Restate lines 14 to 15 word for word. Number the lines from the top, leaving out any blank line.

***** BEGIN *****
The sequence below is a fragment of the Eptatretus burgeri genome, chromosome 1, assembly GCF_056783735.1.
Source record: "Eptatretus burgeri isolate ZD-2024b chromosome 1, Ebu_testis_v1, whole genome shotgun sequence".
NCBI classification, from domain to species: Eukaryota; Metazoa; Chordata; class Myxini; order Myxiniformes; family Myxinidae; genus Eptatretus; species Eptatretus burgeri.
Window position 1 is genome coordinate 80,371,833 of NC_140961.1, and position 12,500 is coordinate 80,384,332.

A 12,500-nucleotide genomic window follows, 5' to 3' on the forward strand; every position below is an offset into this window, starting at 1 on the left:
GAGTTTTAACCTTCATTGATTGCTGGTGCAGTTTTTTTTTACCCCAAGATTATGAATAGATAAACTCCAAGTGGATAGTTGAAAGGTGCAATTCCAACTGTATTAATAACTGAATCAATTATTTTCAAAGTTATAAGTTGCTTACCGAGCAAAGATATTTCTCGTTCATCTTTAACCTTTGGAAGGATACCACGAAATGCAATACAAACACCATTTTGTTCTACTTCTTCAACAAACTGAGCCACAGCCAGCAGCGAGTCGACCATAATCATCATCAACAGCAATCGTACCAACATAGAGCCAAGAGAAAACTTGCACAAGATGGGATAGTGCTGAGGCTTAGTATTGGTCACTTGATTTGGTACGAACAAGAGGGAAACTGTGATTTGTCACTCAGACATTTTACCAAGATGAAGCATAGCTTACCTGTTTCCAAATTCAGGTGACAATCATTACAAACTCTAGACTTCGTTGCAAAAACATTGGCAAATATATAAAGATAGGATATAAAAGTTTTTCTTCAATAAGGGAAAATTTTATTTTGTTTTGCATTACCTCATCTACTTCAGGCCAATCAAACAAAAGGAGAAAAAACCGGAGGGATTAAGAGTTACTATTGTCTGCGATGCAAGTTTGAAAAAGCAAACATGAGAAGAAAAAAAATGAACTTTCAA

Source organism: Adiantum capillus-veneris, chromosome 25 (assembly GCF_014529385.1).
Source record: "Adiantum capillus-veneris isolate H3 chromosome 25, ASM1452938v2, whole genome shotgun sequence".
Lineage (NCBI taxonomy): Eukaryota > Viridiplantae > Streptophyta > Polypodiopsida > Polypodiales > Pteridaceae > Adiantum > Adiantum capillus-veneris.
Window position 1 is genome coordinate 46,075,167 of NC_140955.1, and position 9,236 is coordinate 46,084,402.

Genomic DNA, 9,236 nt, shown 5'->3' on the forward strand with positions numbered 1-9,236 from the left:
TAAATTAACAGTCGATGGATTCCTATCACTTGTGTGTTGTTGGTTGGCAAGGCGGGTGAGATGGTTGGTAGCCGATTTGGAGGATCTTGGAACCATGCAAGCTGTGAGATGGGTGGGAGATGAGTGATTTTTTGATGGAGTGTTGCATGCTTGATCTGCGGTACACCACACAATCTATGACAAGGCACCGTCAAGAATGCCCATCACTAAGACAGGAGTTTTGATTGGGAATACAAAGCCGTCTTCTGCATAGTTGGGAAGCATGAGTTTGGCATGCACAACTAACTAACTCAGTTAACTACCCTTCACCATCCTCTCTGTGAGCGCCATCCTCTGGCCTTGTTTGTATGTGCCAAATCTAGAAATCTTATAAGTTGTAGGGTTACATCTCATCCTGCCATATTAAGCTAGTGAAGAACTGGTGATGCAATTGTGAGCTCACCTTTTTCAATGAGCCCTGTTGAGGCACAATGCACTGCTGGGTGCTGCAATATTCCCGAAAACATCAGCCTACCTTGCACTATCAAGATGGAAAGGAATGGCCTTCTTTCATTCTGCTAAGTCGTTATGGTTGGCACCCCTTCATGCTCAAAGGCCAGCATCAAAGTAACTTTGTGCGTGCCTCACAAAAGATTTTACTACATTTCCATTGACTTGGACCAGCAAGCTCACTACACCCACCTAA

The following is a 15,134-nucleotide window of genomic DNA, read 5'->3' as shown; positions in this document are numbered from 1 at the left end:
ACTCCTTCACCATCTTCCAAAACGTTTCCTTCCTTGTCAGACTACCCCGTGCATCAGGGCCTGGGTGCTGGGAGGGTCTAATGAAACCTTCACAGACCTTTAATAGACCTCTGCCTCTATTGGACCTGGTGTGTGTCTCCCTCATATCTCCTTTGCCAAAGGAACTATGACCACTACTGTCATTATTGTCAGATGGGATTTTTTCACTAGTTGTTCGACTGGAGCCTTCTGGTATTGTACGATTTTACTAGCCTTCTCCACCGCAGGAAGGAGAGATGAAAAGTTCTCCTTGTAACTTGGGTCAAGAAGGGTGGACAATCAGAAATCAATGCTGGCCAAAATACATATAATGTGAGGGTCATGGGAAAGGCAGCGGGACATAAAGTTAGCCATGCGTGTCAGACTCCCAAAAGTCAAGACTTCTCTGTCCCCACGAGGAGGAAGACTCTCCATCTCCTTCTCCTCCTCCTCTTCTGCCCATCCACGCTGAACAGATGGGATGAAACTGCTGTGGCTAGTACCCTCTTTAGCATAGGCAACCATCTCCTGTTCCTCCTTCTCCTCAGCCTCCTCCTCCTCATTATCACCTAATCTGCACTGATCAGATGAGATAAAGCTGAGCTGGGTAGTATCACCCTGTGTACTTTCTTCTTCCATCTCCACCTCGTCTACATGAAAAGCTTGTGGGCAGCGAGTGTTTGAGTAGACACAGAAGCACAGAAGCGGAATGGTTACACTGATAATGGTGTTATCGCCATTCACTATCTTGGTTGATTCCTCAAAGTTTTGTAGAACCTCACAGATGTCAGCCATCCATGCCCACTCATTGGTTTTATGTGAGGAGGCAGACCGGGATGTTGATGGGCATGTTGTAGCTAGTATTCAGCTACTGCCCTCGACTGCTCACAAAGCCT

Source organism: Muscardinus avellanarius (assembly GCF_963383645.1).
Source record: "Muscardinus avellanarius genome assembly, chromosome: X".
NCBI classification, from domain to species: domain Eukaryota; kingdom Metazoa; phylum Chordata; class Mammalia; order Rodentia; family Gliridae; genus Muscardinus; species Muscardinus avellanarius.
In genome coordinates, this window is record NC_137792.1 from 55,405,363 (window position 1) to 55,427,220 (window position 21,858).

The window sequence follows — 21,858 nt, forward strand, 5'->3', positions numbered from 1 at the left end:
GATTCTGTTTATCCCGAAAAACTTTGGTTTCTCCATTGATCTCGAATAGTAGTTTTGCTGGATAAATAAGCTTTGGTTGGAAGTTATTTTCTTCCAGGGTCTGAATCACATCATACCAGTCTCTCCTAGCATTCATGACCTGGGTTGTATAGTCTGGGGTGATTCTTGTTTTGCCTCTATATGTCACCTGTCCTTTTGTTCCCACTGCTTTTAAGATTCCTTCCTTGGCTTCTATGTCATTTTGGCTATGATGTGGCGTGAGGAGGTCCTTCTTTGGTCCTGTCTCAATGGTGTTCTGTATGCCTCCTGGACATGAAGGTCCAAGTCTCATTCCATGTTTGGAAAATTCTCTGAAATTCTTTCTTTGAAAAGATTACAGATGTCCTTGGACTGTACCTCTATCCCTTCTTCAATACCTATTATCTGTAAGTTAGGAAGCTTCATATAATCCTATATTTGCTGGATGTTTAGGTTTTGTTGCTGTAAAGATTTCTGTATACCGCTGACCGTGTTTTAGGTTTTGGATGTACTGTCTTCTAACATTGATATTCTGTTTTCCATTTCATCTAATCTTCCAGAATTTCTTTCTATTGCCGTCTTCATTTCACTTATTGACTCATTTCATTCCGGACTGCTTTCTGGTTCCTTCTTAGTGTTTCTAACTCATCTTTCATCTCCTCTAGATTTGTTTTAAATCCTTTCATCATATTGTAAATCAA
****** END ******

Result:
ACTCCTTCACCATCTTCCAAAACGTTTCCTTCCTTGTCAGACTACCCCGTGCATCAGGGCCTGGGTGCTGGGAGGGTCTAATGAAACCTTCACAGACCTTTAATAGACCTCTGCCTCTATTGGACCTGGTGTGTGTCTCCCTCATATCTCCTTTGCCAAAGGAACTATGACCACTACTGTCATTATTGTCAGATGGGATTTTTTCACTAGTTGTTCGACTGGAGCCTTCTGGTATTGTACGATTTTACTAGCCTTCTCCACCGCAGGAAGGAGAGATGAAAAGTTCTCCTTGTAACTTGGGTCAAGAAGGGTGGACAATCAGAAATCAATGCTGGCCAAAATACATATAATGTGAGGGTCATGGGAAAGGCAGCGGGACATAAAGTTAGCCATGCGTGTCAGACTCCCAAAAGTCAAGACTTCTCTGTCCCCACGAGGAGGAAGACTCTCCATCTCCTTCTCCTCCTCCTCTTCTGCCCATCCACGCTGAACAGATGGGATGAAACTGCTGTGGCTAGTACCCTCTTTAGCATAGGCAACCATCTCCTGTTCCTCCTTCTCCTCAGCCTCCTCCTCCTCATTATCACCTAATCTGCACTGATCAGATGAGATAAAGCTGAGCTGGGTAGTATCACCCTGTGTACTTTCTTCTTCCATCTCCACCTCGTCTACATGAAAAGCTTGTGGGCAGCGAGTGTTTGAGTAGACACAGAAGCACAGAAGCGGAATGGTTACACTGATAATGGTGTTATCGCCATTCACTATCTTGGTTGATTCCTCAAAGTTTTGTAGAACCTCACAGATGTCAGCCATCCATGCCCACTCATTGGTTTTATGTGAGGAGGCAGACCGGGATGTTGATGGGCATGTTGTAGCTAGTATTCAGCTACTGCCCTCGACTGCTCACAAAGCCT

Source organism: Muscardinus avellanarius (assembly GCF_963383645.1).